ActiveReports has been the best reporting tool in the industry since the ActiveX days, and is used across various domains and platforms. As the technologies evolve, so do our customers. You're moving to newer platforms and technologies, and we're making every effort to keep pace. In this blog, we’re going to see how to use ActiveReports in the latest web framework by Microsoft: ASP.NET Core 2.0.

Brief introduction of ASP.NET Core 2.0

Before we get started, let me just give you a brief introduction of ASP.NET Core 2.0. ASP.NET Core is an open source and cloud-optimized web framework for developing modern web applications that can be developed and run on Windows, Linux and the Mac. It includes the MVC framework, which now combines the features of MVC and Web API into a single web programming framework. That’s just a little bit about ASP.NET Core 2.0.

Configuring ActiveReports to run in ASP.NET Core 2.0 and Razor pages

I am going to assume you have already created an ASP.NET Core 2.0 application (Razor Pages). If you haven’t, this is a good tutorial on creating Razor pages.

ActiveReports comes with a client-side HTML5 Viewer, and with the new Razor Pages UI Design, the HTML5 Viewer can easily be used in an ASP.NET Core 2.0 application. So let’s set up the HTML5 Viewer.

First, add the required JS and CSS dependencies. Open the location C:\Program Files (x86)\GrapeCity\ActiveReports 12\Deployment\Html on your machine, and add the files GrapeCity.ActiveReports.Viewer.Html.js and GrapeCity.ActiveReports.Viewer.Html.css under the js and css subfolders, respectively, in your application. So the folder structure would look like this:

Add JS and CSS dependencies

Next, add a reference to the files added in the first step. For this, let’s open _Layout.cshtml under the Pages folder and add the following references:

<link href="~/css/GrapeCity.ActiveReports.Viewer.Html.css" rel="stylesheet" />
<script src="~/js/GrapeCity.ActiveReports.Viewer.Html.js"></script>

Under the <environment include="Development"> section, add:

<environment include="Development">

        <link rel="stylesheet" href="~/lib/bootstrap/dist/css/bootstrap.css" />
        <link rel="stylesheet" href="~/css/site.css" />
        <link href="~/css/GrapeCity.ActiveReports.Viewer.Html.css" rel="stylesheet" />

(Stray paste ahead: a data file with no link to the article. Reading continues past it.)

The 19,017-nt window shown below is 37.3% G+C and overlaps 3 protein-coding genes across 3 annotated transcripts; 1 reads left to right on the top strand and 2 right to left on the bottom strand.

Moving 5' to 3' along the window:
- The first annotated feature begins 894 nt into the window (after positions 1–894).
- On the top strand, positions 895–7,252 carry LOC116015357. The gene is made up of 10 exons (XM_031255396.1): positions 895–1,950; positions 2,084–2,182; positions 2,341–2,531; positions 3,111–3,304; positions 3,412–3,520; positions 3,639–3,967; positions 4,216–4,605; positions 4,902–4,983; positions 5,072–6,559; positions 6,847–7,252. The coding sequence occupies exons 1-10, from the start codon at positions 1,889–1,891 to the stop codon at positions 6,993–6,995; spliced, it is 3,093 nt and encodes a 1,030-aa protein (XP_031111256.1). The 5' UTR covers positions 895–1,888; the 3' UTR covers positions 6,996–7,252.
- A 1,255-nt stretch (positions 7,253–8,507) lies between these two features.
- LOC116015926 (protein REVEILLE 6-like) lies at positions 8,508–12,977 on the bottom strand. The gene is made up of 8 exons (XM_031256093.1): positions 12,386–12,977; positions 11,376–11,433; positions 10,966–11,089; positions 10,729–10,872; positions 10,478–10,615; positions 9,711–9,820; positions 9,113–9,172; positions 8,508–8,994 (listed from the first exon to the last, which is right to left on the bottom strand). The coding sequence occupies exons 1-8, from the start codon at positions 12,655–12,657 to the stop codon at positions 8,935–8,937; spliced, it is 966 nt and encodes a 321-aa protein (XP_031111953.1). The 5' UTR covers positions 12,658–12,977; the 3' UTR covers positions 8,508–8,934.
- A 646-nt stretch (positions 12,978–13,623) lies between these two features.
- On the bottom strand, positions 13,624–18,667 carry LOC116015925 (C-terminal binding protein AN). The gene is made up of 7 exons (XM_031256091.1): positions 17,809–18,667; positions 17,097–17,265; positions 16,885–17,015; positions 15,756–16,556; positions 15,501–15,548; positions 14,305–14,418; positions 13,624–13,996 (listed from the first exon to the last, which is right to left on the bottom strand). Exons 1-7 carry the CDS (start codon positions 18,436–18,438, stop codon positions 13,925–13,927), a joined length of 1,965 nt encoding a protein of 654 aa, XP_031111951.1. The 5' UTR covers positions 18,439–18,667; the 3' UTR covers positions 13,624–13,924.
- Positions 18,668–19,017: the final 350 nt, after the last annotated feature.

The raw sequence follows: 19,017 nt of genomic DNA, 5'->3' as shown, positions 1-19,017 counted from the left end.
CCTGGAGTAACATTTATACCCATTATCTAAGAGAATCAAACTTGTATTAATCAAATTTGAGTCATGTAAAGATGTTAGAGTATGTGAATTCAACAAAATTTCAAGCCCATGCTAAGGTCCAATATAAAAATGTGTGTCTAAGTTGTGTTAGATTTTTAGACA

</environment>

<environment include="Development">
        <script src="~/lib/jquery/dist/jquery.js"></script>
        <script src="~/lib/bootstrap/dist/js/bootstrap.js"></script>
        <script src="~/js/knockout-2.3.0.js"></script>
        <script src="~/js/GrapeCity.ActiveReports.Viewer.Html.js"></script>
        <script src="~/js/site.js" asp-append-version="true"></script>
</environment>

Once the references are added, the third step is to add a Razor page to the Pages folder and add some markup. Let’s name the page as AR.cshtml and add the following markup to it:

<h2>ActiveReports in ASP.NET CORE 2.0</h2>

<div class="container">
    <div id="settingsContainer">
        <div class="settings-row">

            <label>Choose report :</label>
            <div id="btnReport" class="btn-group">
                <button type="button" class="btn btn-default" data-bind="Reports/BillingInvoice.rdlx">Page Report</button>
                <button type="button" class="btn btn-default" data-bind="Reports/Orders.rdlx">RDL Report</button>
                <button type="button" class="btn btn-default" data-bind="Reports/Invoice.rpx">RPX Report</button>
            </div>

        </div>
        <div class="settings-row">
            <label>Choose UI type :</label>
            <div id="btnUIType" class="btn-group" data-toggle="buttons-checkbox">
                <button class="btn btn-default active" data-bind="desktop">Desktop</button>
                <button class="btn btn-default" data-bind="mobile">Mobile</button>
            </div>
        </div>
    </div>